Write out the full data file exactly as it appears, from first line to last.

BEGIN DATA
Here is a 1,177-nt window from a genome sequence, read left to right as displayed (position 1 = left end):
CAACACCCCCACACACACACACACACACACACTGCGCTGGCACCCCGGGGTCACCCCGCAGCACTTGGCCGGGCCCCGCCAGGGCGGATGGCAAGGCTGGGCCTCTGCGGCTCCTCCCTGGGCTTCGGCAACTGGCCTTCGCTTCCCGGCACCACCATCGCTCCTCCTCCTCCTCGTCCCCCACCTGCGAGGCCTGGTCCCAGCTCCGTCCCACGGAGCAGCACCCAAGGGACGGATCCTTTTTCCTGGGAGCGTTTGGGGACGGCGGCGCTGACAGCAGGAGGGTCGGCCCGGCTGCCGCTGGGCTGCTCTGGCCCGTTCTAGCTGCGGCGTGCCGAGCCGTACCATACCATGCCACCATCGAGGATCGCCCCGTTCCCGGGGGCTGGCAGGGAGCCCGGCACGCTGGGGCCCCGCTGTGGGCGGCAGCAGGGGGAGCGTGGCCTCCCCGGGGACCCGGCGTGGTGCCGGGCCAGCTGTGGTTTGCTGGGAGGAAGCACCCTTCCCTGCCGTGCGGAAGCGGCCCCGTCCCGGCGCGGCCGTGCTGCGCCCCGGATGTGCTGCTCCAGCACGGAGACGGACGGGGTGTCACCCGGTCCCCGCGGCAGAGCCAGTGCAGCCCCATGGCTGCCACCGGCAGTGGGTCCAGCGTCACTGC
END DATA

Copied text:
Here is a 1,177-nt window from a genome sequence, read left to right as displayed (position 1 = left end):
CAACACCCCCACACACACACACACACACACACTGCGCTGGCACCCCGGGGTCACCCCGCAGCACTTGGCCGGGCCCCGCCAGGGCGGATGGCAAGGCTGGGCCTCTGCGGCTCCTCCCTGGGCTTCGGCAACTGGCCTTCGCTTCCCGGCACCACCATCGCTCCTCCTCCTCCTCGTCCCCCACCTGCGAGGCCTGGTCCCAGCTCCGTCCCACGGAGCAGCACCCAAGGGACGGATCCTTTTTCCTGGGAGCGTTTGGGGACGGCGGCGCTGACAGCAGGAGGGTCGGCCCGGCTGCCGCTGGGCTGCTCTGGCCCGTTCTAGCTGCGGCGTGCCGAGCCGTACCATACCATGCCACCATCGAGGATCGCCCCGTTCCCGGGGGCTGGCAGGGAGCCCGGCACGCTGGGGCCCCGCTGTGGGCGGCAGCAGGGGGAGCGTGGCCTCCCCGGGGACCCGGCGTGGTGCCGGGCCAGCTGTGGTTTGCTGGGAGGAAGCACCCTTCCCTGCCGTGCGGAAGCGGCCCCGTCCCGGCGCGGCCGTGCTGCGCCCCGGATGTGCTGCTCCAGCACGGAGACGGACGGGGTGTCACCCGGTCCCCGCGGCAGAGCCAGTGCAGCCCCATGGCTGCCACCGGCAGTGGGTCCAGCGTCACTGC